Summary: A sermon for Good Friday about Christ's trust in the Father and his victorious death on the cross.

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Just over 500 years ago, a thirty-three year-old artist was commissioned by the Vatican for the job of a lifetime. In 1508, Michelangelo climbed up onto a piece of scaffolding, laid down on his back, and began painting scenes from the Bible. The result, as many of us know today, were some of the mostly beautifully depicted scenes of the Bible ever painted. The most famous of them, perhaps, is the image of God reaching out to Adam, their fingers almost touching. I can’t imagine spending four years lying up in a piece of scaffolding, my nose just inches from a ceiling, painting, stroke by stroke, the entire ceiling for an enormous room. But four years is how long it took Michelangelo to complete the frescos of the Sistine Chapel. And can you picture what his reaction must have been when he brushed the last detail on the final scene? I imagine he rushed down the scaffolding, absolutely exultant, and I wouldn’t be surprised if he cried out in joy over and over and over again, “It is finished! It is finished!”

On a Friday a little over 2,000 years ago, a different artist finished his commissioned work. He was thirty-three when he breathed his last. And before he died, he too made a declaration. “It is finished.” Every year on Good Friday, Christians come together solemnly to remember Jesus’ death on the cross. In our observance, we sit at the foot of the cross—sometimes literally, sometimes figuratively—and we recall the trial, the brutal beating and mocking, and the crucifixion itself. It is a ghastly scene, and the act of remembering is overwhelming because we begin to feel the grief of loss, and we know that we were a part of making that happen. All-in-all, Good Friday is generally a pretty desolate day.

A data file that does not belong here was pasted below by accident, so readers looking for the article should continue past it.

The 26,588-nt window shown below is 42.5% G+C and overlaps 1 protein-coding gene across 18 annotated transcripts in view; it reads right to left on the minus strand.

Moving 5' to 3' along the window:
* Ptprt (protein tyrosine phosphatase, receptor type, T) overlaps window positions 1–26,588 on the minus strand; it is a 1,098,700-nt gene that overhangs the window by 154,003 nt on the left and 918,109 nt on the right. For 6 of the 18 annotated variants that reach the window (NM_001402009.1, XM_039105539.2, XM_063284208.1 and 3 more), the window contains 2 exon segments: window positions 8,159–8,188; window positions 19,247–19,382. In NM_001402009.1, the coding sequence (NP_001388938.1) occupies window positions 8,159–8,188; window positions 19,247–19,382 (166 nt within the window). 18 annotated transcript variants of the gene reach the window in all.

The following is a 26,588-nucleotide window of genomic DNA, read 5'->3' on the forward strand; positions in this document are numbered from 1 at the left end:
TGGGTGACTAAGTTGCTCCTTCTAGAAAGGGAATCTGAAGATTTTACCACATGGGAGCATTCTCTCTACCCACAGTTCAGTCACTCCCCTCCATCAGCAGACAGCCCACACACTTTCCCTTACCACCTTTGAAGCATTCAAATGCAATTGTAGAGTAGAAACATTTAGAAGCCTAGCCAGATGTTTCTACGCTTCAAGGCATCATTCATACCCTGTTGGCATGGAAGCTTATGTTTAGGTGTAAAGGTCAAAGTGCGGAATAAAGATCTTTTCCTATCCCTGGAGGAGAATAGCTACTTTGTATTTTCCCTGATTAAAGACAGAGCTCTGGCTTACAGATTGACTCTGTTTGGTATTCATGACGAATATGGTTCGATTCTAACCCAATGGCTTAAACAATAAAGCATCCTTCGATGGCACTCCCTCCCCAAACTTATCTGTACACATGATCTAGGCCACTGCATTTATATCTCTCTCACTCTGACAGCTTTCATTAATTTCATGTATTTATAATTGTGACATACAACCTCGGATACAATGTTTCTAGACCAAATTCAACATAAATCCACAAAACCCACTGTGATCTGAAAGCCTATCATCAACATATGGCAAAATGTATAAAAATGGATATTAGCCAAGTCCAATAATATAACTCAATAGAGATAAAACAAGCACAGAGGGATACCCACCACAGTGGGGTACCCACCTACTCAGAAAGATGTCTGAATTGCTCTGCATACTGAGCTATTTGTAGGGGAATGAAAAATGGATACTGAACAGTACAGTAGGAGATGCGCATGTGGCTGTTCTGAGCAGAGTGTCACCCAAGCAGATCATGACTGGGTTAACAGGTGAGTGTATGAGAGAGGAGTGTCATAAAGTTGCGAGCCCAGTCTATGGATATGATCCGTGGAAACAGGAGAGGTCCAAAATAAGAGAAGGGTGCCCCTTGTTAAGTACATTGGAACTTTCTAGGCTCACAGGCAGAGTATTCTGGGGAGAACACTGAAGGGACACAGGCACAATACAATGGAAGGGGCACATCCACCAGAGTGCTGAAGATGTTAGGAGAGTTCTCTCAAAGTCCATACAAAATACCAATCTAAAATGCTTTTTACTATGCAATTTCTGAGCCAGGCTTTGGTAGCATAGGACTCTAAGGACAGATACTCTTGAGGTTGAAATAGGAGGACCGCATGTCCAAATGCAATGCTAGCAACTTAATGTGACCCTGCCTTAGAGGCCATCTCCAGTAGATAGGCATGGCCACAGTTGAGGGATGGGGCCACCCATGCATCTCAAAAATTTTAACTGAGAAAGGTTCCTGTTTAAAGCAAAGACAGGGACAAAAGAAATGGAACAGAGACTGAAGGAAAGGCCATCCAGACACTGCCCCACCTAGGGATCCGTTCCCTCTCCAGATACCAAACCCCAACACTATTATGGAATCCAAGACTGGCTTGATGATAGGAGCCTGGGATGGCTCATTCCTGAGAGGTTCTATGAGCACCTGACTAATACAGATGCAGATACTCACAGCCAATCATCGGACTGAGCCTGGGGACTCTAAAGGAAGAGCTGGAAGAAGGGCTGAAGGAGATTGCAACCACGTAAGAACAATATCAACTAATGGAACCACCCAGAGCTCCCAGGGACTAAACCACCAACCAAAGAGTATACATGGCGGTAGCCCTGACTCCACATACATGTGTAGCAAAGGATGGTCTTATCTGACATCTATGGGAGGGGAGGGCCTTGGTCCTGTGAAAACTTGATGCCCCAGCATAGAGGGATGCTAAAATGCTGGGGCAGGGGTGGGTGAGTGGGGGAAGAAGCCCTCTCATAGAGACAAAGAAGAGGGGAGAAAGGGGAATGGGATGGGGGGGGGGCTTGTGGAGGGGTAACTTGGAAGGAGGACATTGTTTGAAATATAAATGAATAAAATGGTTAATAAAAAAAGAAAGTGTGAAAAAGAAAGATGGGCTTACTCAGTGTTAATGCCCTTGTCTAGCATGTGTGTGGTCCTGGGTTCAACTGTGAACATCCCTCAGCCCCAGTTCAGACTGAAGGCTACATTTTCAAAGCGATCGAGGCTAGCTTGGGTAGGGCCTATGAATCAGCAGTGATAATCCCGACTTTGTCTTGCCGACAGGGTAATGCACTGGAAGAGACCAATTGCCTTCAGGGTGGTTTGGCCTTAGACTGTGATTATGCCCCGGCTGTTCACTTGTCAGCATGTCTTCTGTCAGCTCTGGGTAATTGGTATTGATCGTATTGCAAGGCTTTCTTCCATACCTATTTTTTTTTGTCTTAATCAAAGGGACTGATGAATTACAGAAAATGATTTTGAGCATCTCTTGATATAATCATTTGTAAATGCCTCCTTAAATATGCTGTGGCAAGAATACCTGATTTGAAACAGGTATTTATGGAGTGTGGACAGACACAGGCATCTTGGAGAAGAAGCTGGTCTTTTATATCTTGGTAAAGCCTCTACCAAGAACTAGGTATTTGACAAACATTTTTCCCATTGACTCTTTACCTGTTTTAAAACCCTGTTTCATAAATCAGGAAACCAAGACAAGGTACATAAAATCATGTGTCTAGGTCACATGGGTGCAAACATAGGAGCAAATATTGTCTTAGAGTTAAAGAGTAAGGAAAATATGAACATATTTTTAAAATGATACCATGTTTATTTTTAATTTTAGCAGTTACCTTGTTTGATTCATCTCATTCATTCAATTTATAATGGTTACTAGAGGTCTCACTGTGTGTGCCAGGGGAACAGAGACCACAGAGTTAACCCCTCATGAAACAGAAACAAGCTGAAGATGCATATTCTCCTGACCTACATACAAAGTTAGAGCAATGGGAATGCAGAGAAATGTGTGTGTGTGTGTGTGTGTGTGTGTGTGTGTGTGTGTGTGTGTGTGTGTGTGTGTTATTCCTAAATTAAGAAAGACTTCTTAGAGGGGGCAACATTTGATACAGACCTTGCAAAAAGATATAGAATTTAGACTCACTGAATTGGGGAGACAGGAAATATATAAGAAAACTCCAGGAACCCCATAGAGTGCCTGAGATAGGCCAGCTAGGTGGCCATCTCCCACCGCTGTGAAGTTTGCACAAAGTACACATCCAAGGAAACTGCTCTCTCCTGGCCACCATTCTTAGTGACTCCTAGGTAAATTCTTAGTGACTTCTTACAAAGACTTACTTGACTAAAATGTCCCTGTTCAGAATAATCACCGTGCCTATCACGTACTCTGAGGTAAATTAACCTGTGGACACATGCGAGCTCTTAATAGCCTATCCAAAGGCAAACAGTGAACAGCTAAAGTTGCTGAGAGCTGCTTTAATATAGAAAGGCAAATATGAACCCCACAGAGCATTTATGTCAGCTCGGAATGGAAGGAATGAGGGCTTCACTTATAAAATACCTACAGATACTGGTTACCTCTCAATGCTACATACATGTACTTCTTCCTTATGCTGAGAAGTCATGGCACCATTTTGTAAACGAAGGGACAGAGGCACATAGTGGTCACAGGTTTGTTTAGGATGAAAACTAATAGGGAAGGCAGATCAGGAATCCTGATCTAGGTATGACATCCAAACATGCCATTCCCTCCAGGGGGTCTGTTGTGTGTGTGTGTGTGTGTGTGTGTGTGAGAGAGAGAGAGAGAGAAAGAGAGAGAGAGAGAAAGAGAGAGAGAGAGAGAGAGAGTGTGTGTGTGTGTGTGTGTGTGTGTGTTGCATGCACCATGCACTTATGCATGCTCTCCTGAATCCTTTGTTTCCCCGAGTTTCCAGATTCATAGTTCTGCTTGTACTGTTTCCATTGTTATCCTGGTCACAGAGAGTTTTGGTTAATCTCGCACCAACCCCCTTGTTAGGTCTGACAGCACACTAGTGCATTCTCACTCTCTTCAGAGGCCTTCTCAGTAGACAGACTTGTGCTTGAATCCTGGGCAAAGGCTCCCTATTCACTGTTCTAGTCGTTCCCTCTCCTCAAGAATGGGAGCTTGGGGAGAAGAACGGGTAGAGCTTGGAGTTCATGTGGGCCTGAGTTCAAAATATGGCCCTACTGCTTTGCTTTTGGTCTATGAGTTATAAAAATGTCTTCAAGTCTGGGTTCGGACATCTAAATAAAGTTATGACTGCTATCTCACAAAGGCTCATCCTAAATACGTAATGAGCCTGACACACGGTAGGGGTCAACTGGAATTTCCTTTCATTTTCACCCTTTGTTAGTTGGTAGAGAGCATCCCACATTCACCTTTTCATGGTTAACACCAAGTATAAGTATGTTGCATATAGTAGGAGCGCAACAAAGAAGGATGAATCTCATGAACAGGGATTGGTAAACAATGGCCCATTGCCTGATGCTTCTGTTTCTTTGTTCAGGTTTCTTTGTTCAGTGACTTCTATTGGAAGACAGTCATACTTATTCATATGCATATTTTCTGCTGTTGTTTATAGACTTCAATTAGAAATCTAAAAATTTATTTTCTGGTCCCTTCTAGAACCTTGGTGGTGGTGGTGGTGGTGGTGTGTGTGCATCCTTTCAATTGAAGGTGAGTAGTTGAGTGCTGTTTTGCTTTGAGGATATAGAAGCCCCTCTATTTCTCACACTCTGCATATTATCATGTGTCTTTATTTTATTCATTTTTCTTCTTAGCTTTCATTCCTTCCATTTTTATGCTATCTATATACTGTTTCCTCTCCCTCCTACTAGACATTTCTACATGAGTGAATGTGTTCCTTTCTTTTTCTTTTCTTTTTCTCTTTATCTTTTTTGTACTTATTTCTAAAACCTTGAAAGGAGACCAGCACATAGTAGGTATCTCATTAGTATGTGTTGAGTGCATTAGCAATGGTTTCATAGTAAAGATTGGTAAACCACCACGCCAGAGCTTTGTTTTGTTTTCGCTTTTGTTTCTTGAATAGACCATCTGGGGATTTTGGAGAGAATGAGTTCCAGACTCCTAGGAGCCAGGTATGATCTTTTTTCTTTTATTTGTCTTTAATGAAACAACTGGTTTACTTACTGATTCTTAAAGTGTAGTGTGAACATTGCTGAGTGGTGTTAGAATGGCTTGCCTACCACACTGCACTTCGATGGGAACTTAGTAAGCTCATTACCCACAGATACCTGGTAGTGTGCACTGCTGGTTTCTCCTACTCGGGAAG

And yet, we get the sense that when Jesus raised himself up by the nails in his wrists to say, “It is finished,” it wasn’t a cry of defeat, but rather a victorious announcement not unlike the moment Michelangelo finished the Sistine Chapel. It seems strange, doesn’t it? That even as he hangs dying, Christ is crying out in joyous victory. But there is something very important here that John wants us to remember as we think again of this scene on the cross. You see, John has told us throughout his gospel that when Jesus is “lifted up,” this will be the very moment of God’s glory shining through him in full strength. So, here, as if to confirm this revelation of God’s glory, lifted up on the cross of his death, Jesus gives one last cry, “It’s finished! It’s all done! It’s complete!” He has finished the work the father commissioned him to do. He has loved “to the very end” his own who were in the world. He has accomplished now the full and final task, and even in his very act of dying, God is being glorified.

But what does that mean? What, exactly, was completed on the cross? What purpose did Jesus’ suffering and death serve? I don’t think I have to tell you all that there are all kinds of possible answers to that question; we call them atonement theories, which is a big way of talking about how Christ’s death on the cross pays for our sins. But really, all of the answers boil down to a single, very simple truth: on the cross, Jesus shows us what love looks like. The cross is the moment in which God gives himself, through his Son, to save us, his creation. The word which is translated as, "It is completed," is actually a single word in the original Greek. It's the word that people would write on a bill after it had been paid in full. The bill has been dealt with. The price for human sin and rebellion has been paid. In this single act, God has convicted us of sin, revealed to us the costliness of grace, and then taken up the sins of the world; all so that we might know what love looks like and so that we might follow in living lives of sacrificial love ourselves.

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